Ideas in the Mist by John Ravenscroft – Fiction Columnist

Last month I said I had a few hazy ideas as to the kind of novel I want to write, and a few even hazier ones regarding characters and situations. Vague feelings, potential pressures, a pinch of maybe and a dash of perhaps. Ideas in the Mist.

Since then I’ve been doing some serious thinking – so serious it appears even God was impressed. Three weeks ago I was out walking Ellie the dog when He extended a helping hand (his right one, I expect) and arranged for me to break my ankle. Agony, of course, but enormously useful. When you’re stuck in a chair with your leg in plaster, there isn’t much else for you to do but sit and think.

So that’s what I’ve been doing. Sitting. Thinking. Exploring the unfamiliar territory of my yet-to-be novel, and frantically mapping the places I get to see whenever the mist lifts. They’re too few, too far between, and there’s a lot of acreage still shrouded, but I’ve definitely made some cartographical progress. So thanks a lot, God. Your ways may indeed be mysterious, but sometimes they work.

I began my explorations by asking some fundamental questions. Questions I think all first-time novelists would be wise to address before they commit too many words to paper:

  • What type of novel do I want to write?
  • What are my personal obsessions?
  • Who are my characters, and why have we chosen each other?

There are other questions I need answers to – hundreds of them – but the above are perhaps the most basic. I’ll deal with them in order.

1. What kind of novel?

I’ll come straight out with it and say that I’m aiming for Literary Fiction. When I was younger I had a passion for Sci-Fi and used to devour those old yellow hardbacks published by Victor Gollancz; later I developed a taste for spy novels (especially those by John le Carre); in my Horror Period I bought just about everything Stephen King produced. But when I read these days I tend to go for Lit Fic. The kind of shorts published by Granta. Novels by authors like Salman Rushdie, Philip Roth, Roddy Doyle – all very different stylists, of course, but with at least one thing in common: they produce books that are more than simple entertainments. Books that try to say something worth saying, something true about life. That’s what I’m interested in, and that’s what I want to write.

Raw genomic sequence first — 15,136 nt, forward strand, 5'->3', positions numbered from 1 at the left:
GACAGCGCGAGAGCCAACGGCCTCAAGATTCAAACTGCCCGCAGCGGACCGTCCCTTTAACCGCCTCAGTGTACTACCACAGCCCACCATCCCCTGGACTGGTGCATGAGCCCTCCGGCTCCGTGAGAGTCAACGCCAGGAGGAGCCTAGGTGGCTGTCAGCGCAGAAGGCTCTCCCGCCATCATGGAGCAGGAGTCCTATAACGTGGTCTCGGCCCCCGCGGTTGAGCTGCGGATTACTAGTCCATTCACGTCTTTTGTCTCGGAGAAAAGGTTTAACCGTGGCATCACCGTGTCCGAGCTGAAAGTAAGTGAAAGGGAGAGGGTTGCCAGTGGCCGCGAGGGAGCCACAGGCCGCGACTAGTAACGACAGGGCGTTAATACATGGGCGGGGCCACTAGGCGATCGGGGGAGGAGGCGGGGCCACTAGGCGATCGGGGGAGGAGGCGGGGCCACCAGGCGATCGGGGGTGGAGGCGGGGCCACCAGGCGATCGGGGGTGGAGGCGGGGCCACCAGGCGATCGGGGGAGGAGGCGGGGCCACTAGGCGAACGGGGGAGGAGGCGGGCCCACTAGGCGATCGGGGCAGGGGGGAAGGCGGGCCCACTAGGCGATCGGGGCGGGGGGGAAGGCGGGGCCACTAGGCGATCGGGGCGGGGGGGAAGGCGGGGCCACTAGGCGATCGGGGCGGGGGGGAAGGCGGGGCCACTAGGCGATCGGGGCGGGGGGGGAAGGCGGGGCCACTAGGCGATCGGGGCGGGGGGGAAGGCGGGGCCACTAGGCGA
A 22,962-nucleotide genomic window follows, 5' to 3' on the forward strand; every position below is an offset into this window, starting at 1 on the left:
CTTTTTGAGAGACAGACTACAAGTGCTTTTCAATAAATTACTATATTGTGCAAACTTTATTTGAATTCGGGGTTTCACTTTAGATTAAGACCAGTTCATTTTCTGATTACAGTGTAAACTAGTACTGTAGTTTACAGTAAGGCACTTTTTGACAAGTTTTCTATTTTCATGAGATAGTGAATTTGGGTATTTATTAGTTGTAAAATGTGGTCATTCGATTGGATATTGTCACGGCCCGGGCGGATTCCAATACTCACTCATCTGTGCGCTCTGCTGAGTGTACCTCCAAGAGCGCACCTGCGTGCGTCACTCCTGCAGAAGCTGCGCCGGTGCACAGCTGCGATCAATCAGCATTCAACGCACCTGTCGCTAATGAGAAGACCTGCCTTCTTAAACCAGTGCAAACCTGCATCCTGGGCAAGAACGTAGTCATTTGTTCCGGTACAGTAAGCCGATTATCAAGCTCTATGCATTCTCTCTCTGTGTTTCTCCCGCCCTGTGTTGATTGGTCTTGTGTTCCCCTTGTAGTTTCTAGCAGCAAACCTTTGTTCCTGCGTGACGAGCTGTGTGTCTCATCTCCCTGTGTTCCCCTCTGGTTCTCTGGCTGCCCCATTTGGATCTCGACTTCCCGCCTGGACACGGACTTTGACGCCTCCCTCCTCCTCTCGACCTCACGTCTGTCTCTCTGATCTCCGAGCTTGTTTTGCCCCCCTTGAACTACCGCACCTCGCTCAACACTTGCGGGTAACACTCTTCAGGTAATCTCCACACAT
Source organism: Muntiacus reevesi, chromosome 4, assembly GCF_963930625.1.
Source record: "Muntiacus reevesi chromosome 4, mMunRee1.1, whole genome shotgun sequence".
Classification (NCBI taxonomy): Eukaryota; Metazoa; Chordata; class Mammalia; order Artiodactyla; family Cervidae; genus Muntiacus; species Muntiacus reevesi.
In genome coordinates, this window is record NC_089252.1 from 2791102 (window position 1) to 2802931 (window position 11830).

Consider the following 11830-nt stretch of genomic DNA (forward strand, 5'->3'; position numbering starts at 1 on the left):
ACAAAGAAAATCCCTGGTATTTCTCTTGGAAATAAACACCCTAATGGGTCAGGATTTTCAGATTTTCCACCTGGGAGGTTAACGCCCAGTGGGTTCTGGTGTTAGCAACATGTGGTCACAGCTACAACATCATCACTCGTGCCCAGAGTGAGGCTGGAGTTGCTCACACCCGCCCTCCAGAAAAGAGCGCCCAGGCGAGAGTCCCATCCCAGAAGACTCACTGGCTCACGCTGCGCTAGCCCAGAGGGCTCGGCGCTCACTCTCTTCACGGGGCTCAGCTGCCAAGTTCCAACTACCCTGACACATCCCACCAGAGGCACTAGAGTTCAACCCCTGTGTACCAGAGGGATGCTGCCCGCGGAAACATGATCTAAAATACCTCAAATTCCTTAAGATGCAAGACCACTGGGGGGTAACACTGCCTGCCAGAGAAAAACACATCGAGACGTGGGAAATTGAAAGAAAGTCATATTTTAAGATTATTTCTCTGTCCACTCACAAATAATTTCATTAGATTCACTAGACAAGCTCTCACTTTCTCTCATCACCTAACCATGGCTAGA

2. Ravenscroft’s Obsessions.

According to Anne (Interview with a Vampire) Rice: ‘Writers write about what obsesses them.’ That sounds pretty much on the money to me – so I spent some time during the past month sifting through my collection of obsessions. It took a while – I seem to have more than my fair share – but from a longish list I extracted the following:

1. The difficulties of self-definition, given our powerful need to belong/conform.

2. Problems caused by Head v Heart.

3. Science and Religion. Can we have both?

4. Infidelity and its consequences.

5. The Joys (ahem) of Teaching.

With those obsessions in mind, I thought about possible story events. I also thought about possible times/locations – I was in Cornwall for the 1999 solar eclipse and I want to use that experience. And, of course, I thought about potential characters. Which brings me to:

3. Who are my characters and why have we chosen each other?

In my head, I’ve spent the past month running auditions. Different characters have been stepping out of the novel-mist, jumping up and down, squatting on my computer keyboard, kicking papers off my desk. Some have been shy, some brash, some downright disgusting. There are one or two particularly stroppy individuals you wouldn’t want to bump into in a dark alley – but over a few cans of Guinness my potential characters and I have had some preliminary getting-to-know-you conversations. In the process I’ve discovered things about them – and also things about myself. It’s an interesting business, this story-growing. Psychologically, I mean. When you go stomping about inside your own subconscious, you find yourself turning over all kinds of internal stones.

Anyway, the end results of all this sitting and thinking are:

I now have a working title for my novel – Stargazers.

I also have a pretty good idea of who the main characters are going to be.

My protagonist (and, I think, the main viewpoint character) is Peter, an unhappy and frustrated teacher of physics in a difficult comprehensive school. Whenever he gets the chance, he’s away out of the classroom with his telescope over his shoulder. A keen amateur astronomer, is Peter. A man in search of stars.

Fae (at least I think her name’s going to be Fae) is also interested in stars – but from a New Age, incense-burning, horoscope and astrology point of view rather than a scientific one.

These two are going to meet in Cornwall during the 1999 eclipse, and Peter’s going to find Fae utterly fascinating. She’s attractive, relaxed, funny, sexy as hell – everything he isn’t. But there’s also something dark about her – oh yes there is – and doesn’t this astrological group she’s involved with smell a little like, well… a little like a cult?

It certainly does to Peter.

And then there’s Peter’s mother. The less said about her the better. At least for the time being.

And I mustn’t forget Zac, Fae’s father-figure, and the leader of her cult (if, indeed, it is a cult). I’m grooming old Zac for the role of antagonist, and I’m glad to say Peter’s not keen on him. Not keen at all. And I have a feeling we’re going to discover there are plenty of reasons for him to feel that way…

(Next month - The Charged Image – and maybe an extract!)

Copyright John Ravenscroft – 2002

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